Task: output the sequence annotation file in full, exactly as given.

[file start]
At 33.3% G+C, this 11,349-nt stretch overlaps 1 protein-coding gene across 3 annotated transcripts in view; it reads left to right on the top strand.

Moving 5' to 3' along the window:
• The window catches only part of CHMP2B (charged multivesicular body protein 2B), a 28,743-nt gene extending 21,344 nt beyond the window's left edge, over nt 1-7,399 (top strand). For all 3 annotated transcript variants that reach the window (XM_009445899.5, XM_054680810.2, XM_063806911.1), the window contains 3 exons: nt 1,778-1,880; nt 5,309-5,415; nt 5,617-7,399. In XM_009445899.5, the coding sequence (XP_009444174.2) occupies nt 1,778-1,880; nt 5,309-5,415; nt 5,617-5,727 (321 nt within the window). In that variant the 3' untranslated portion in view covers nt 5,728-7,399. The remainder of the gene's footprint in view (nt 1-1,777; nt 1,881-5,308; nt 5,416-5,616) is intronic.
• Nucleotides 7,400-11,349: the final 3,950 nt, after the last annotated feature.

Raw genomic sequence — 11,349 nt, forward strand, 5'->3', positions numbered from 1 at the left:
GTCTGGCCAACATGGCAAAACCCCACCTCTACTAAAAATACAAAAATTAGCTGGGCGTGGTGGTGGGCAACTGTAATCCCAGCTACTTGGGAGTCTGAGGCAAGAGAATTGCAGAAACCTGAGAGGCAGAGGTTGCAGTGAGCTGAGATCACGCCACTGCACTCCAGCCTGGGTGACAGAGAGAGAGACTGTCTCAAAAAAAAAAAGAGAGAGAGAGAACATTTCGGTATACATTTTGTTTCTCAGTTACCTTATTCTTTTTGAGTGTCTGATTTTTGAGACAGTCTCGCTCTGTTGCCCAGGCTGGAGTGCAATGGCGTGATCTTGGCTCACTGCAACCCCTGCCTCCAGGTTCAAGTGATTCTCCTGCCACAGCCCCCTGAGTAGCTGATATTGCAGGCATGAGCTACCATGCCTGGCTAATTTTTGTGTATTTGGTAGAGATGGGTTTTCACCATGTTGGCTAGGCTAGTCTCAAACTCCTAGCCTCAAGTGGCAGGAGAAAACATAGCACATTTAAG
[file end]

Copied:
At 33.3% G+C, this 11,349-nt stretch overlaps 1 protein-coding gene across 3 annotated transcripts in view; it reads left to right on the top strand.

Moving 5' to 3' along the window:
• The window catches only part of CHMP2B (charged multivesicular body protein 2B), a 28,743-nt gene extending 21,344 nt beyond the window's left edge, over nt 1-7,399 (top strand). For all 3 annotated transcript variants that reach the window (XM_009445899.5, XM_054680810.2, XM_063806911.1), the window contains 3 exons: nt 1,778-1,880; nt 5,309-5,415; nt 5,617-7,399. In XM_009445899.5, the coding sequence (XP_009444174.2) occupies nt 1,778-1,880; nt 5,309-5,415; nt 5,617-5,727 (321 nt within the window). In that variant the 3' untranslated portion in view covers nt 5,728-7,399. The remainder of the gene's footprint in view (nt 1-1,777; nt 1,881-5,308; nt 5,416-5,616) is intronic.
• Nucleotides 7,400-11,349: the final 3,950 nt, after the last annotated feature.

Raw genomic sequence — 11,349 nt, forward strand, 5'->3', positions numbered from 1 at the left:
GTCTGGCCAACATGGCAAAACCCCACCTCTACTAAAAATACAAAAATTAGCTGGGCGTGGTGGTGGGCAACTGTAATCCCAGCTACTTGGGAGTCTGAGGCAAGAGAATTGCAGAAACCTGAGAGGCAGAGGTTGCAGTGAGCTGAGATCACGCCACTGCACTCCAGCCTGGGTGACAGAGAGAGAGACTGTCTCAAAAAAAAAAAGAGAGAGAGAGAACATTTCGGTATACATTTTGTTTCTCAGTTACCTTATTCTTTTTGAGTGTCTGATTTTTGAGACAGTCTCGCTCTGTTGCCCAGGCTGGAGTGCAATGGCGTGATCTTGGCTCACTGCAACCCCTGCCTCCAGGTTCAAGTGATTCTCCTGCCACAGCCCCCTGAGTAGCTGATATTGCAGGCATGAGCTACCATGCCTGGCTAATTTTTGTGTATTTGGTAGAGATGGGTTTTCACCATGTTGGCTAGGCTAGTCTCAAACTCCTAGCCTCAAGTGGCAGGAGAAAACATAGCACATTTAAG